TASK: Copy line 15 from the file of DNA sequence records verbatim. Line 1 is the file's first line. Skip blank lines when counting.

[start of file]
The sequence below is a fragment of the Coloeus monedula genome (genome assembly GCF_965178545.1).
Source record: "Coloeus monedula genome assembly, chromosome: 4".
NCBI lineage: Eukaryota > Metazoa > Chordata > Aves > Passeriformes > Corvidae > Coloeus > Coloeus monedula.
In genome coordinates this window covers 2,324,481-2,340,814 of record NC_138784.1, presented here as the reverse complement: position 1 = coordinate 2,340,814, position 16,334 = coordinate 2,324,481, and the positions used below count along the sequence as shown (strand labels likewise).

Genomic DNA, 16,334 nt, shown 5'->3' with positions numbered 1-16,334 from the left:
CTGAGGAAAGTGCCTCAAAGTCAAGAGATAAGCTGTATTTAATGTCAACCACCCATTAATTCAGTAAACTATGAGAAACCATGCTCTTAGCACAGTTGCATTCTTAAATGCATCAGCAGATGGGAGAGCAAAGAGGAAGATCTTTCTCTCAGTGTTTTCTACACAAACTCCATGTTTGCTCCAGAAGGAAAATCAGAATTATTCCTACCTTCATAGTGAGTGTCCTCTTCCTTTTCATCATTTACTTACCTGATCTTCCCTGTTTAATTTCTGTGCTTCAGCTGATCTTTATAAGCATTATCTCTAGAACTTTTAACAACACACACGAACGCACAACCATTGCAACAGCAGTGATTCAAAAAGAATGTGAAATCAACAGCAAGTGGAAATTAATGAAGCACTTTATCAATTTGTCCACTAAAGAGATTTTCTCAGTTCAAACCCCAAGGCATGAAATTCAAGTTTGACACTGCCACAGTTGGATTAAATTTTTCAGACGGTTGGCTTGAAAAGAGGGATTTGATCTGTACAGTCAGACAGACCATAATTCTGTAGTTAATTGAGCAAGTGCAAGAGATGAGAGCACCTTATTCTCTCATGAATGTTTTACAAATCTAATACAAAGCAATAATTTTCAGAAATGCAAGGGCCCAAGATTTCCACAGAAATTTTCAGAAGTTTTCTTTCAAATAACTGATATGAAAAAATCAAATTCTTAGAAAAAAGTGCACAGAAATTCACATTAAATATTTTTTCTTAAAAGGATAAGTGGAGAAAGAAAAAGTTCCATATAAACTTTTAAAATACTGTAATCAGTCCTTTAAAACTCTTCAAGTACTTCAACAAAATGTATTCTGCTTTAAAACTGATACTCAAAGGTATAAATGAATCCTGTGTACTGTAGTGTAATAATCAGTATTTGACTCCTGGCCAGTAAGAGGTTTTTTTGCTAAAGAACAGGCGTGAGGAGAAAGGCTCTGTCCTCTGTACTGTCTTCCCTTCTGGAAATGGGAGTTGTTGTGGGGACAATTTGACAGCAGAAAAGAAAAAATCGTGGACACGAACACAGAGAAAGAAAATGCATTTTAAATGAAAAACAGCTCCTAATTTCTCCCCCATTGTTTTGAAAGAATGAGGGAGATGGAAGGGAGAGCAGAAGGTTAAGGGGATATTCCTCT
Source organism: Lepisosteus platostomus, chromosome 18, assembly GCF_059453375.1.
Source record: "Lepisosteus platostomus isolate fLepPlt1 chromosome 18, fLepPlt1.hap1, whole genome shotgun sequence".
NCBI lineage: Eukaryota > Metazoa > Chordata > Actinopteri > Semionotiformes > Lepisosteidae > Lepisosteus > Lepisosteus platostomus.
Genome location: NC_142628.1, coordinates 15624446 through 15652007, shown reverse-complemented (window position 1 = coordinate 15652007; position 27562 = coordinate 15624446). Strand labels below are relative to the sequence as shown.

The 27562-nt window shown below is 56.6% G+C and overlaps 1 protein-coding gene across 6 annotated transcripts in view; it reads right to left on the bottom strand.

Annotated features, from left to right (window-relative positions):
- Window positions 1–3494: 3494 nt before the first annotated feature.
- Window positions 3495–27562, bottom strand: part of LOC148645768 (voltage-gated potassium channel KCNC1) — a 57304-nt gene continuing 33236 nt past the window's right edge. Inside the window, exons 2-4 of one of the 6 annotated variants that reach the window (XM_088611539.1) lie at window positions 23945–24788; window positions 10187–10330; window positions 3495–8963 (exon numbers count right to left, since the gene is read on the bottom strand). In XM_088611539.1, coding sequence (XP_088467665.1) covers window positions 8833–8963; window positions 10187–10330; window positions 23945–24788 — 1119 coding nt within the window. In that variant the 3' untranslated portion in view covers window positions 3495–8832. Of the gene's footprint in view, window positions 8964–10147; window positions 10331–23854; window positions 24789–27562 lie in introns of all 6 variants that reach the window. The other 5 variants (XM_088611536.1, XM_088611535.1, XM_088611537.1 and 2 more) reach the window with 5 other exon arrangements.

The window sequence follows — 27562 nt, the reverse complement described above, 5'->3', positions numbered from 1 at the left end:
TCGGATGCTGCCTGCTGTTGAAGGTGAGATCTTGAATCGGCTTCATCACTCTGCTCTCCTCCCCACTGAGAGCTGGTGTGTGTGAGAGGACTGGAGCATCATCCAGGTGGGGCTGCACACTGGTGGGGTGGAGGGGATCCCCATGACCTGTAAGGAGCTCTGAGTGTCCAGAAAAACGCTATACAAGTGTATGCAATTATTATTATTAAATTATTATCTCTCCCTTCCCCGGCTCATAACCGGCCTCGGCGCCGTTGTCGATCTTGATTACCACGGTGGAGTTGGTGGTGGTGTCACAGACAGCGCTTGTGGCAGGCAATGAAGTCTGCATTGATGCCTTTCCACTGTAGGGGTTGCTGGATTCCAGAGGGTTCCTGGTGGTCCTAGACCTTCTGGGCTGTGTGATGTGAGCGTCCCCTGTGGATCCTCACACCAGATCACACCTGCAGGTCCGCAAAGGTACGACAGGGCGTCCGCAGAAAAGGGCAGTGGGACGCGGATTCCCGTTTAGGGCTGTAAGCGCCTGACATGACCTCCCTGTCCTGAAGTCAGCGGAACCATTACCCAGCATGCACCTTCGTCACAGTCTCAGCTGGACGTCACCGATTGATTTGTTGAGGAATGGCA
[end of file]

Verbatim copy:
The window sequence follows — 27562 nt, the reverse complement described above, 5'->3', positions numbered from 1 at the left end: